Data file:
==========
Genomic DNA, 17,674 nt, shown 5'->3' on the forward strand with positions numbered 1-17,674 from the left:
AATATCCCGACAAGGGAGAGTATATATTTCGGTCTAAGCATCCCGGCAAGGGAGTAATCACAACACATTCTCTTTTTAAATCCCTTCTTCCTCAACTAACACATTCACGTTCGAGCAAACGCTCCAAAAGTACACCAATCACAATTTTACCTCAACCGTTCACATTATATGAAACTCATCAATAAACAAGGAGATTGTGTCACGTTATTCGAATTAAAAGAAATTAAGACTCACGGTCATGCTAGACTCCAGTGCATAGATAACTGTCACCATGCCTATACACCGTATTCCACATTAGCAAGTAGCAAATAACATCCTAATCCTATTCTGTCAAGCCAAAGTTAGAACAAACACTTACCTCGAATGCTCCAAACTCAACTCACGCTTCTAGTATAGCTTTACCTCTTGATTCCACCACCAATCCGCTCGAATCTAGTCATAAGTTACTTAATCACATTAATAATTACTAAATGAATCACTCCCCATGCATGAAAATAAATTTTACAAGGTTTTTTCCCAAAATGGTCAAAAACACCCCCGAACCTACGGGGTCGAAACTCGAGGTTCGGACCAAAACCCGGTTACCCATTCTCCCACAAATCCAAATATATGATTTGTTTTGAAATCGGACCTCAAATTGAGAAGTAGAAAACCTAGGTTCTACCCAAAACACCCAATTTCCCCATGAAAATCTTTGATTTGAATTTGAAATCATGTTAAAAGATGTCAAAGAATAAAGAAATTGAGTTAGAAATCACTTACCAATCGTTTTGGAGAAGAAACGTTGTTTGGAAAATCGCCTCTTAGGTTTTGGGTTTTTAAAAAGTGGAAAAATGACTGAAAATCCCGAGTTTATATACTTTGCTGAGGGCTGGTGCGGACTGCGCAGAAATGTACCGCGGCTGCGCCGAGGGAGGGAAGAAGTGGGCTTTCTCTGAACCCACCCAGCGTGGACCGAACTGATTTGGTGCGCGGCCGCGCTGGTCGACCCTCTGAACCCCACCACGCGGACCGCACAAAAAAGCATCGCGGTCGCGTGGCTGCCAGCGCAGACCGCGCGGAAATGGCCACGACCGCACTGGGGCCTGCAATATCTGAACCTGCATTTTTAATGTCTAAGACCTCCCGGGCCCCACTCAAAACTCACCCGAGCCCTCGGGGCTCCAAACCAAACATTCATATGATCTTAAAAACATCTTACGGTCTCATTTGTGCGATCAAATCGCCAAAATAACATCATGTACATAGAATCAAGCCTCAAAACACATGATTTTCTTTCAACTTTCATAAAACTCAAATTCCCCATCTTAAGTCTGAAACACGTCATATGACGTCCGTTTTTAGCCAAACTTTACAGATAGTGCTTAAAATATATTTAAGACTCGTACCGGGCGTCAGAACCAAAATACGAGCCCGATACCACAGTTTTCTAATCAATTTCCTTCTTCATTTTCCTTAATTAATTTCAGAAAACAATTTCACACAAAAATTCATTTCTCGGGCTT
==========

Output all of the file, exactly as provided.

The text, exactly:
Genomic DNA, 17,674 nt, shown 5'->3' on the forward strand with positions numbered 1-17,674 from the left:
AATATCCCGACAAGGGAGAGTATATATTTCGGTCTAAGCATCCCGGCAAGGGAGTAATCACAACACATTCTCTTTTTAAATCCCTTCTTCCTCAACTAACACATTCACGTTCGAGCAAACGCTCCAAAAGTACACCAATCACAATTTTACCTCAACCGTTCACATTATATGAAACTCATCAATAAACAAGGAGATTGTGTCACGTTATTCGAATTAAAAGAAATTAAGACTCACGGTCATGCTAGACTCCAGTGCATAGATAACTGTCACCATGCCTATACACCGTATTCCACATTAGCAAGTAGCAAATAACATCCTAATCCTATTCTGTCAAGCCAAAGTTAGAACAAACACTTACCTCGAATGCTCCAAACTCAACTCACGCTTCTAGTATAGCTTTACCTCTTGATTCCACCACCAATCCGCTCGAATCTAGTCATAAGTTACTTAATCACATTAATAATTACTAAATGAATCACTCCCCATGCATGAAAATAAATTTTACAAGGTTTTTTCCCAAAATGGTCAAAAACACCCCCGAACCTACGGGGTCGAAACTCGAGGTTCGGACCAAAACCCGGTTACCCATTCTCCCACAAATCCAAATATATGATTTGTTTTGAAATCGGACCTCAAATTGAGAAGTAGAAAACCTAGGTTCTACCCAAAACACCCAATTTCCCCATGAAAATCTTTGATTTGAATTTGAAATCATGTTAAAAGATGTCAAAGAATAAAGAAATTGAGTTAGAAATCACTTACCAATCGTTTTGGAGAAGAAACGTTGTTTGGAAAATCGCCTCTTAGGTTTTGGGTTTTTAAAAAGTGGAAAAATGACTGAAAATCCCGAGTTTATATACTTTGCTGAGGGCTGGTGCGGACTGCGCAGAAATGTACCGCGGCTGCGCCGAGGGAGGGAAGAAGTGGGCTTTCTCTGAACCCACCCAGCGTGGACCGAACTGATTTGGTGCGCGGCCGCGCTGGTCGACCCTCTGAACCCCACCACGCGGACCGCACAAAAAAGCATCGCGGTCGCGTGGCTGCCAGCGCAGACCGCGCGGAAATGGCCACGACCGCACTGGGGCCTGCAATATCTGAACCTGCATTTTTAATGTCTAAGACCTCCCGGGCCCCACTCAAAACTCACCCGAGCCCTCGGGGCTCCAAACCAAACATTCATATGATCTTAAAAACATCTTACGGTCTCATTTGTGCGATCAAATCGCCAAAATAACATCATGTACATAGAATCAAGCCTCAAAACACATGATTTTCTTTCAACTTTCATAAAACTCAAATTCCCCATCTTAAGTCTGAAACACGTCATATGACGTCCGTTTTTAGCCAAACTTTACAGATAGTGCTTAAAATATATTTAAGACTCGTACCGGGCGTCAGAACCAAAATACGAGCCCGATACCACAGTTTTCTAATCAATTTCCTTCTTCATTTTCCTTAATTAATTTCAGAAAACAATTTCACACAAAAATTCATTTCTCGGGCTT